Dale Cohen
Technology and Media

Opinion

Pick your cult. The new age of ignorance.

As an observer of internet culture and media, I am intrigued by the spread of social ideas, or memes, and the behaviour that drives them. From Gangham Style to catching Kony, the internet has changed the way in which ideas spread. In some cases this has been enormously beneficial, with crowd funding platforms like Kickstarter and Indiegogo allowing the creation of new products that may never otherwise see the light of day.

It's not all positive though, the ability of the internet to connect like minded folk allows conspiracy theories and dangerous ideologies to flourish in the fertile soil of shared ignorance. In a world where unlimited information is at our fingertips, increasing numbers of people are retreating to the comfortable bubble that supports their chosen world view. Welcome to the new age of the cult.

The interesting thing about ideology is the way it spreads. Humans are social creatures, and we have an interesting quirk in our tribal makeup. We like to share the world view of others, to be part of the group, but we also like them to share ours, and a significant subset of people feel threatened when our views are challenged. Historically attached to religion, these behaviours have spread to affiliations with issues like climate change or anti vaccination.

We are programmed to listen to people and learn. Throughout our lives we listen to our parents, teachers, friends and colleagues. All social contact contains a social contract. In a historical context, each social grouping was fundamentally controlled by factors like proximity and power. Divergent opinions found it hard to gain traction, and non conformists were branded heretics and excluded from their social order. Many of history's notable migrations are a result of ideological and social persecution. In today's world however, a divergent view need only travel as far as a Reddit for companionship.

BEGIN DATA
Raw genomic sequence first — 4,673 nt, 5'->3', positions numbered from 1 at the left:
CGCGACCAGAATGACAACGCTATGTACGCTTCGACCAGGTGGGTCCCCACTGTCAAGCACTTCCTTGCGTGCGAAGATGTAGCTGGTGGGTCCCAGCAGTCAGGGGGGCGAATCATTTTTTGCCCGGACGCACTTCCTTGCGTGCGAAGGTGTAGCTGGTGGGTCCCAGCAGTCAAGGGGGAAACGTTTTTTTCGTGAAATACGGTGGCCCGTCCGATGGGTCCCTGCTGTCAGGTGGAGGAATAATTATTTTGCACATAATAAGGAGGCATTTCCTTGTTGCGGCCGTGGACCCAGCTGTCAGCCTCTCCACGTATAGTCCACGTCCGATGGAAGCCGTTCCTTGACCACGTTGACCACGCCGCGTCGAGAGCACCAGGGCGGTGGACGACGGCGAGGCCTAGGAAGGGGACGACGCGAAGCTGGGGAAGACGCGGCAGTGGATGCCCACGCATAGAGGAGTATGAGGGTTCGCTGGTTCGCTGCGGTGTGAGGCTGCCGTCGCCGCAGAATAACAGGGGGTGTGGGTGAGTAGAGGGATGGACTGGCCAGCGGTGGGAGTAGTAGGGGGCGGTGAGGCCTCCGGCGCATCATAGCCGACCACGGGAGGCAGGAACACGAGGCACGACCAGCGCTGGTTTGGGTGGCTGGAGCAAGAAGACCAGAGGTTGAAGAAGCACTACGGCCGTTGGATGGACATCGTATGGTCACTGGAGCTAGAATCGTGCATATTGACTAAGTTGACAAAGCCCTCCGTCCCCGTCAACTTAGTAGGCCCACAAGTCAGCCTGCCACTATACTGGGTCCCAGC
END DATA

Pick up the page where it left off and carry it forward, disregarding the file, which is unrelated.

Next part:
Western society is one in which divergent views are tolerated but the thing about crazy people is they don't think they are crazy. To them, the evidence of their world view is irrefutable and everyone else is simply blind to reality. In most cases a casual observer can see the inconsistencies of a position quickly enough to categorise the ideologue as a heretic. Some ideologies however are subtle enough, or generate an instinctual response that cannot immediately be discounted and our pre-programmed social response is to listen to story tellers.

Not everyone in a cult has to be crazy. They just have to subscribe to the ideology and suspend critical examination of it. People become affiliated with cults because of an interesting social dynamic. They are insufficiently critical or have sympathy with the cult ideology. The cult "reveals" information to people, the act of which creates a social obligation on the new prospect to reciprocate with a statement of affiliation or leave the group. Under social pressure, such a statement creates a cognitive hazard for the new cult member. They need to "educate" themselves but do so through the guidance of existing cult members, with information revealed in a way that supports the ideology. Conflicting information will be ignored or discredited. Once indoctrinated, the cult member will refute any evidence to the contrary of their position, either with counter evidence, or by faith. Science becomes lies. Counter views become conspiracies of governments or corporate interests.

I am particularly interested in the current resurgence of the anti vaccination cult. Science and decades of evidence have demonstrated the efficacy of vaccination in preventing disease and suffering. Those who work with charities in the third world are universally pro-vaccination, seeing the devastating impacts of disease first hand. But despite being utterly discredited by science, the claims of anti vaccination proponents triggers an instinctual response from parents. They want to protect their children. What if vaccination carries a risk of autism (scientifically dis-proven)? What if a vaccination triggers an adverse reaction (possible but misrepresented by anti vax proponents)? Most parents in western countries are living in largely disease free communities thanks to vaccination. They don't see the risk of disease, so the risk of vaccination and the parental instinct becomes the trigger for susceptibility to the cult message. Despite all the science to the contrary.

Irrational fear meets conspiracy theory and a new religion is born, providing comfort and rationalisation. We are unfortunately living in a new age of ignorance, where people choose their bubble of certainty against all evidence to the contrary. The hilarious observation is the way these cults interact, with anti vaccination proponents arguing that climate denialists are ignoring the scientific evidence or vice versa. Welcome to the religion of the internet era, where the heretics are priests and Reddit and Facebook are the church.

Dale CohenComment